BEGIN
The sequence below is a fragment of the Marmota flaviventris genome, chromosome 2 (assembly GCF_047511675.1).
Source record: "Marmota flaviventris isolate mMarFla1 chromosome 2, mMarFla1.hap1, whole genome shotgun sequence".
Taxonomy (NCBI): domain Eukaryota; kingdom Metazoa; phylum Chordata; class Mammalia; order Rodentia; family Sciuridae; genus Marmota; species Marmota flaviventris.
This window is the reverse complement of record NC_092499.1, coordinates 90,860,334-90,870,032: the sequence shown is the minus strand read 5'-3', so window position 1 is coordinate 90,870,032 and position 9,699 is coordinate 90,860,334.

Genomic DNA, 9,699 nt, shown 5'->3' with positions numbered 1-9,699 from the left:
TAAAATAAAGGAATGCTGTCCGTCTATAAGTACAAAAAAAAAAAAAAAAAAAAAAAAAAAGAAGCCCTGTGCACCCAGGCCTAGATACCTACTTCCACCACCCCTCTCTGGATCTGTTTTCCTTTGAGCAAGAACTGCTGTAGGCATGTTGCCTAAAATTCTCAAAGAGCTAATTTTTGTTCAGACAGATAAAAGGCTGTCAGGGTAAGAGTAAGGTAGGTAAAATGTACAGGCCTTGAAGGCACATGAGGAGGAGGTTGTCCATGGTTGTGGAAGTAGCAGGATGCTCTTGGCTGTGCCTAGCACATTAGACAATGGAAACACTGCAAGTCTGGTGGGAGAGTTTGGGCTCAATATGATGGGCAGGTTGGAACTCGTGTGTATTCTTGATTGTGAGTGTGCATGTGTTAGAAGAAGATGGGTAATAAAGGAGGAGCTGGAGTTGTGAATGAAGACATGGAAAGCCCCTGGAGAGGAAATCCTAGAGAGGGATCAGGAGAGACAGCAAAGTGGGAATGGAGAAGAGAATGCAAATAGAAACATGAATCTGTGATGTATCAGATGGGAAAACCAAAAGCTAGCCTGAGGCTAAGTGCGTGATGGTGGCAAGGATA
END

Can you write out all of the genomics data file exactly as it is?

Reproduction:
The sequence below is a fragment of the Marmota flaviventris genome, chromosome 2 (assembly GCF_047511675.1).
Source record: "Marmota flaviventris isolate mMarFla1 chromosome 2, mMarFla1.hap1, whole genome shotgun sequence".
Taxonomy (NCBI): domain Eukaryota; kingdom Metazoa; phylum Chordata; class Mammalia; order Rodentia; family Sciuridae; genus Marmota; species Marmota flaviventris.
This window is the reverse complement of record NC_092499.1, coordinates 90,860,334-90,870,032: the sequence shown is the minus strand read 5'-3', so window position 1 is coordinate 90,870,032 and position 9,699 is coordinate 90,860,334.

Genomic DNA, 9,699 nt, shown 5'->3' with positions numbered 1-9,699 from the left:
TAAAATAAAGGAATGCTGTCCGTCTATAAGTACAAAAAAAAAAAAAAAAAAAAAAAAAAAGAAGCCCTGTGCACCCAGGCCTAGATACCTACTTCCACCACCCCTCTCTGGATCTGTTTTCCTTTGAGCAAGAACTGCTGTAGGCATGTTGCCTAAAATTCTCAAAGAGCTAATTTTTGTTCAGACAGATAAAAGGCTGTCAGGGTAAGAGTAAGGTAGGTAAAATGTACAGGCCTTGAAGGCACATGAGGAGGAGGTTGTCCATGGTTGTGGAAGTAGCAGGATGCTCTTGGCTGTGCCTAGCACATTAGACAATGGAAACACTGCAAGTCTGGTGGGAGAGTTTGGGCTCAATATGATGGGCAGGTTGGAACTCGTGTGTATTCTTGATTGTGAGTGTGCATGTGTTAGAAGAAGATGGGTAATAAAGGAGGAGCTGGAGTTGTGAATGAAGACATGGAAAGCCCCTGGAGAGGAAATCCTAGAGAGGGATCAGGAGAGACAGCAAAGTGGGAATGGAGAAGAGAATGCAAATAGAAACATGAATCTGTGATGTATCAGATGGGAAAACCAAAAGCTAGCCTGAGGCTAAGTGCGTGATGGTGGCAAGGATA